Flow …​ is the mental state of operation in which a person performing an activity is fully immersed in a feeling of energized focus, full involvement, and enjoyment in the process of the activity. In essence, flow is characterized by complete absorption in what one does, and a resulting loss in one’s sense of space and time.

Being in the flow (also called being in the zone or in hack mode) can lead to a state of blissful feeling that needs to be experienced to be understood. Flow might be the reason a programmer once wrote in a forum: "I want to code, code, code - until I die."

For programmers, flow can best be achieved under the following conditions:

  • There are no distractions, such as incoming phone calls, emails, any other kind of notifications, noise, etc.

  • The programming task at hand is worthwhile and challenging, but not too difficult.

  • You must see clearly, before starting to code.

What does it mean to 'see clearly'? Close your eyes. Can you see the overall picture, the data structures with their relationships, as well as the functions and their interactions? Doubts must be eliminated first - by using paper and pencil, searching the net, asking for help, writing small snippets of test code, or doing whatever else is appropriate to get rid of the doubts.

Can you see clearly now? Then start coding and fully enjoy it!


Here is a summary of all pragmatics:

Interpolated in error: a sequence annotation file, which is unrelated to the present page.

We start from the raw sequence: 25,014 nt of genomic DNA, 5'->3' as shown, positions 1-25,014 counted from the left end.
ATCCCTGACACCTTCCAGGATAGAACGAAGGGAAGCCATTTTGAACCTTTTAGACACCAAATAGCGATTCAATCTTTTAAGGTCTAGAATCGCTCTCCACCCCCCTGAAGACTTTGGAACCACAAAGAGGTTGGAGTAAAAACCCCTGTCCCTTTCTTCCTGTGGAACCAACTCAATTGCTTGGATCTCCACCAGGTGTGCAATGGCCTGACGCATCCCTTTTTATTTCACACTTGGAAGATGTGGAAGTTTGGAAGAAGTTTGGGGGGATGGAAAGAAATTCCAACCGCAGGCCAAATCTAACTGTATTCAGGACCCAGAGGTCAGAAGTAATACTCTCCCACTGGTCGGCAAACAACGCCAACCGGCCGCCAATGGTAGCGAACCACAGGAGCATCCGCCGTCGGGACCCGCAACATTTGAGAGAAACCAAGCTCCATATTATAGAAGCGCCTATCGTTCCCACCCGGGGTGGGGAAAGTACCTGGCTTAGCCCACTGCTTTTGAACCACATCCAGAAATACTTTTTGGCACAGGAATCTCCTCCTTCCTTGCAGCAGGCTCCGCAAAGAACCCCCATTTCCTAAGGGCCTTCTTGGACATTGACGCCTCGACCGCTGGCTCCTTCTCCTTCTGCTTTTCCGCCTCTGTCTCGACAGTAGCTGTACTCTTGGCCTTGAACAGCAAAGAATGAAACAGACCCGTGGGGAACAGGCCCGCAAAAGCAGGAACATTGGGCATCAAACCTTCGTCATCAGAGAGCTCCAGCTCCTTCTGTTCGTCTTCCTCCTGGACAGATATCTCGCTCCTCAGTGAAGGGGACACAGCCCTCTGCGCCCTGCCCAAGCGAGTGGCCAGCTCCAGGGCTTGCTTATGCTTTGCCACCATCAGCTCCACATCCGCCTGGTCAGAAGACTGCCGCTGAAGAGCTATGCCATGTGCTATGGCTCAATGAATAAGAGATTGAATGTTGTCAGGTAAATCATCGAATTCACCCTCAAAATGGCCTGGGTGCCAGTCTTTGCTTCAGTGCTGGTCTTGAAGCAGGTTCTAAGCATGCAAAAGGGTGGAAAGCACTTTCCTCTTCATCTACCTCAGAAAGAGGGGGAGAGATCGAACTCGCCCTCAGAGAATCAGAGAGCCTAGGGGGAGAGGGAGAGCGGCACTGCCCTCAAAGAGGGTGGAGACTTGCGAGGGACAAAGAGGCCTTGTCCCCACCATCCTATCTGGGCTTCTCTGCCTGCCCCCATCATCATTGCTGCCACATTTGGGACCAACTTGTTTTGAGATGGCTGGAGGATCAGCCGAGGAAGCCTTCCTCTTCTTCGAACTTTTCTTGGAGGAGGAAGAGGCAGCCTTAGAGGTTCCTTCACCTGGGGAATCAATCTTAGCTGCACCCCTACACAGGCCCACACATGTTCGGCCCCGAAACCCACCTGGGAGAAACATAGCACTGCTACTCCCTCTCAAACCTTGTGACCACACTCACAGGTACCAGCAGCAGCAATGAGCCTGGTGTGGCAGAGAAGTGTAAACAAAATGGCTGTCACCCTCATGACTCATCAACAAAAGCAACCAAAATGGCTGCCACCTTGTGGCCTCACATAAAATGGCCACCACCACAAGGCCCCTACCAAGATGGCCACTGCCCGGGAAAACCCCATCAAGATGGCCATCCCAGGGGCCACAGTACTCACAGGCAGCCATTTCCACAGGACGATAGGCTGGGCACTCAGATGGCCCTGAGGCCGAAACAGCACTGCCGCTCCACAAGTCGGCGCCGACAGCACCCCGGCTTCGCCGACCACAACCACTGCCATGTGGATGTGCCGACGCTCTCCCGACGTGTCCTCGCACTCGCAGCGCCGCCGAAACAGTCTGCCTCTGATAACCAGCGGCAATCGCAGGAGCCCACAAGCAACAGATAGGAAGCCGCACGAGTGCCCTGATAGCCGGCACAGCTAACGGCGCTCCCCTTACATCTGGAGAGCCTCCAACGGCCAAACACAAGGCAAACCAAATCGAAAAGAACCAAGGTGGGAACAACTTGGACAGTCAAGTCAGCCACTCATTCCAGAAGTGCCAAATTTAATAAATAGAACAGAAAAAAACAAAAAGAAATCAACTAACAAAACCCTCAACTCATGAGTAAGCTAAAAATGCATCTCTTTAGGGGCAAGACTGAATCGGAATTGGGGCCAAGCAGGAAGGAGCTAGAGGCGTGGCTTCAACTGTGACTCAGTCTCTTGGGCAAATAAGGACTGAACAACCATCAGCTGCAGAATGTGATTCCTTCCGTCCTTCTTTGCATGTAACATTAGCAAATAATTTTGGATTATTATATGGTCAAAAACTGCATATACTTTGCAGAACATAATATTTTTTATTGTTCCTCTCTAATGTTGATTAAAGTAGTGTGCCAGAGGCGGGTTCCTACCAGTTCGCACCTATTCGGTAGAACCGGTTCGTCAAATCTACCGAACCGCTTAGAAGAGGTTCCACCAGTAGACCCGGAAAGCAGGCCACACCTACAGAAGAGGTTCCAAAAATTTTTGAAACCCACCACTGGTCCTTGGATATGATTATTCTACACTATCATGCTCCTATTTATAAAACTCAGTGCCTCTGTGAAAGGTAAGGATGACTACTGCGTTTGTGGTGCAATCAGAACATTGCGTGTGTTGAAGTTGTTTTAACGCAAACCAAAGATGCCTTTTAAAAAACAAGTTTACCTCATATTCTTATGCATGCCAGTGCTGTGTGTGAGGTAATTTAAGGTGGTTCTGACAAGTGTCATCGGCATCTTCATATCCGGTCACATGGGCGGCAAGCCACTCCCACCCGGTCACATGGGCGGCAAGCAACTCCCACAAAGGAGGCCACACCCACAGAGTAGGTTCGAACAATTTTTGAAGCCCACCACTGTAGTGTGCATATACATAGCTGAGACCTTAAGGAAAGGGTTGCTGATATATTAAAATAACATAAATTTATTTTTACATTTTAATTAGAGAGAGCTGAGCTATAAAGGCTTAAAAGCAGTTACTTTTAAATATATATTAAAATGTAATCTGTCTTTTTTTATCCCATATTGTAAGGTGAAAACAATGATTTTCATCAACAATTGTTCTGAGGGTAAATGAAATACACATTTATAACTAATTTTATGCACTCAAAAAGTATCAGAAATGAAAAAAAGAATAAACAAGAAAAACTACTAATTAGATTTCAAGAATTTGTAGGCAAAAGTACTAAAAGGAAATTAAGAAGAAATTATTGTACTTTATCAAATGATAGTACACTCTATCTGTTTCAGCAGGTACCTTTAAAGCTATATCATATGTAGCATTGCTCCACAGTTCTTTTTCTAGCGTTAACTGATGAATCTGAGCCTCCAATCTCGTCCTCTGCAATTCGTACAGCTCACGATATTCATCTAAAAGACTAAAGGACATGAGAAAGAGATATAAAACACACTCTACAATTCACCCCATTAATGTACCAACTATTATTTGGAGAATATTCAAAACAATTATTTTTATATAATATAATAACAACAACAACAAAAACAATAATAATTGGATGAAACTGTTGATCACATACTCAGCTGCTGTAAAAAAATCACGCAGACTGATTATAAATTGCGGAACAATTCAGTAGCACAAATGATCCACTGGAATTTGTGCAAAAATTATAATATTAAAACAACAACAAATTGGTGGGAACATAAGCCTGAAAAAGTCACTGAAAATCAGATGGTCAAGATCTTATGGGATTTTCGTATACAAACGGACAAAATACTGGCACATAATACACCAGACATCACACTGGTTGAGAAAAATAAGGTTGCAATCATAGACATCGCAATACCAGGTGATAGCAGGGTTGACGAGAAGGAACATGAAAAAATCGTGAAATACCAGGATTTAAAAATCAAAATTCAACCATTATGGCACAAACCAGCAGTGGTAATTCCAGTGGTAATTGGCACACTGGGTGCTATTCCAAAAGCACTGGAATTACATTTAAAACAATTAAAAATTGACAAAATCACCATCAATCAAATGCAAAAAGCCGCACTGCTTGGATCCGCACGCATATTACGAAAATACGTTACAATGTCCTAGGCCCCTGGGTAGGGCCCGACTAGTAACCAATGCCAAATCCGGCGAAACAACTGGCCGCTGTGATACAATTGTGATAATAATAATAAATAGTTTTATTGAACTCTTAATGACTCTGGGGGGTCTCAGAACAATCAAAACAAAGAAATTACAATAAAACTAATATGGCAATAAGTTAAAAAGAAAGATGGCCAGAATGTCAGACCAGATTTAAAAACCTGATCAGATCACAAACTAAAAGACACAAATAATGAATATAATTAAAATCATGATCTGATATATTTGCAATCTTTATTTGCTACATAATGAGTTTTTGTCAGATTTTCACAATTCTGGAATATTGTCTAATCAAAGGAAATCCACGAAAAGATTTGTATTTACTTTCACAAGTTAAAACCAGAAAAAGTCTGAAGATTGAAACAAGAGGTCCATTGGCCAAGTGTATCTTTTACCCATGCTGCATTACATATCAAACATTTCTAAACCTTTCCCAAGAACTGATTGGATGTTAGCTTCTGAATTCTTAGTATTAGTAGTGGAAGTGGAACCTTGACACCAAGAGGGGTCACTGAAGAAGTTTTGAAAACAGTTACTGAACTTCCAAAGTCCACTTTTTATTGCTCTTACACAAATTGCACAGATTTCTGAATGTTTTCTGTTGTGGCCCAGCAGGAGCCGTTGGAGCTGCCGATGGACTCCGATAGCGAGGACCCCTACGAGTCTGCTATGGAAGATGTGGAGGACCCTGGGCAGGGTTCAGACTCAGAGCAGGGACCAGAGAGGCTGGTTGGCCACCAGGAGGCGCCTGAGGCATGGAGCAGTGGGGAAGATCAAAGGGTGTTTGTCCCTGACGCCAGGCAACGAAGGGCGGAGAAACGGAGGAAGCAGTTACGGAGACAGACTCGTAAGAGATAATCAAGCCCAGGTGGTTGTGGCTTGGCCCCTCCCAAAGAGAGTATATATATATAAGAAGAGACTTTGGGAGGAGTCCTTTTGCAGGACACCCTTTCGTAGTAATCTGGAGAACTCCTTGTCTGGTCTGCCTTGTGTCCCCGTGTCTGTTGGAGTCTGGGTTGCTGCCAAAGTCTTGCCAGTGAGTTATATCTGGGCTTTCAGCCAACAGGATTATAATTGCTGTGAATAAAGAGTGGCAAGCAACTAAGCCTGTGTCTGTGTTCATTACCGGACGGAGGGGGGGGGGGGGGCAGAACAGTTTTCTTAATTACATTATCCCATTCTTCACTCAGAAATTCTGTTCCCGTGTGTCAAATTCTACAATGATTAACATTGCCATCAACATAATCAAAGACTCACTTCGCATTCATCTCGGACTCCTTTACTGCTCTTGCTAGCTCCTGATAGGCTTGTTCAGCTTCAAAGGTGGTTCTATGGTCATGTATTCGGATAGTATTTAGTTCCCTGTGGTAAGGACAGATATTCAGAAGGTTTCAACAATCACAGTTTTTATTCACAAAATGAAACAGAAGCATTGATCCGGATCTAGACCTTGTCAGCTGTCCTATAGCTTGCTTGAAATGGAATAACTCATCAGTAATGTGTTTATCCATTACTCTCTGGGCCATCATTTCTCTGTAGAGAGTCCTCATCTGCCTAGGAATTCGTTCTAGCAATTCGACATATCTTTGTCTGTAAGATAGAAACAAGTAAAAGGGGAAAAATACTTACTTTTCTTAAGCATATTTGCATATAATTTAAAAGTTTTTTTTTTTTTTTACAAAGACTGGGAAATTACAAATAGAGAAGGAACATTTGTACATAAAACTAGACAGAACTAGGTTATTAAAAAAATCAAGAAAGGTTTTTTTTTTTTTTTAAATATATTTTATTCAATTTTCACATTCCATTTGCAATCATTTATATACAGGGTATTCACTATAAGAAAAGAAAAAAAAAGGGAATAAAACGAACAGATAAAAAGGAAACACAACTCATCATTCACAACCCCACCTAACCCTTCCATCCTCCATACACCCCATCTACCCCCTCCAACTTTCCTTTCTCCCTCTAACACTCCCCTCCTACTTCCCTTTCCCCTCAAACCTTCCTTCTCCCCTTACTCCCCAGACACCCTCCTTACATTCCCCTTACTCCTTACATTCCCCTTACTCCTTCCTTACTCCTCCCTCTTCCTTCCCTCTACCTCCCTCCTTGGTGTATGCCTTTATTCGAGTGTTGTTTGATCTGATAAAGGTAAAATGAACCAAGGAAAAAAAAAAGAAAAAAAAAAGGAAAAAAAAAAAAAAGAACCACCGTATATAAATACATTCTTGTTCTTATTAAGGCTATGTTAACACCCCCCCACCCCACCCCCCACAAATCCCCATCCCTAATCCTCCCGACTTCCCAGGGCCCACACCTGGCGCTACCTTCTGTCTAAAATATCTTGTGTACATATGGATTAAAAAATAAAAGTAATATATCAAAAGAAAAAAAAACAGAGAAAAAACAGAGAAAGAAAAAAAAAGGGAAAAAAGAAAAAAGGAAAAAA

General Guidelines

  • Everything should be as simple as possible, but not simpler! - Albert Einstein

  • If it’s doomed to fail, then 'Fail fast!'

  • Strive for 'good enough', not for 'perfect'. Then release!

  • Listen to the users!

Data Design

  • Before writing code, design your data carefully!

  • Make all data structures immutable, unless there is a good reason to make them mutable!

  • Limit the set of allowed values to the smallest possible one!

  • Most of the time, a default value should be the strictest among the set of allowed values.

  • Avoid data redundancy!

  • Consider storing data in simple text files using universal, standardized formats!

Writing Code

  • Write beautiful code!

  • Use existing software whenever possible!

  • Fail fast and noisily!

  • Every software component should be small and have a single responsibility.

  • Don’t overdesign!

  • Optimize only if necessary!

  • Automate recurring tasks!

  • Enjoy being in the flow!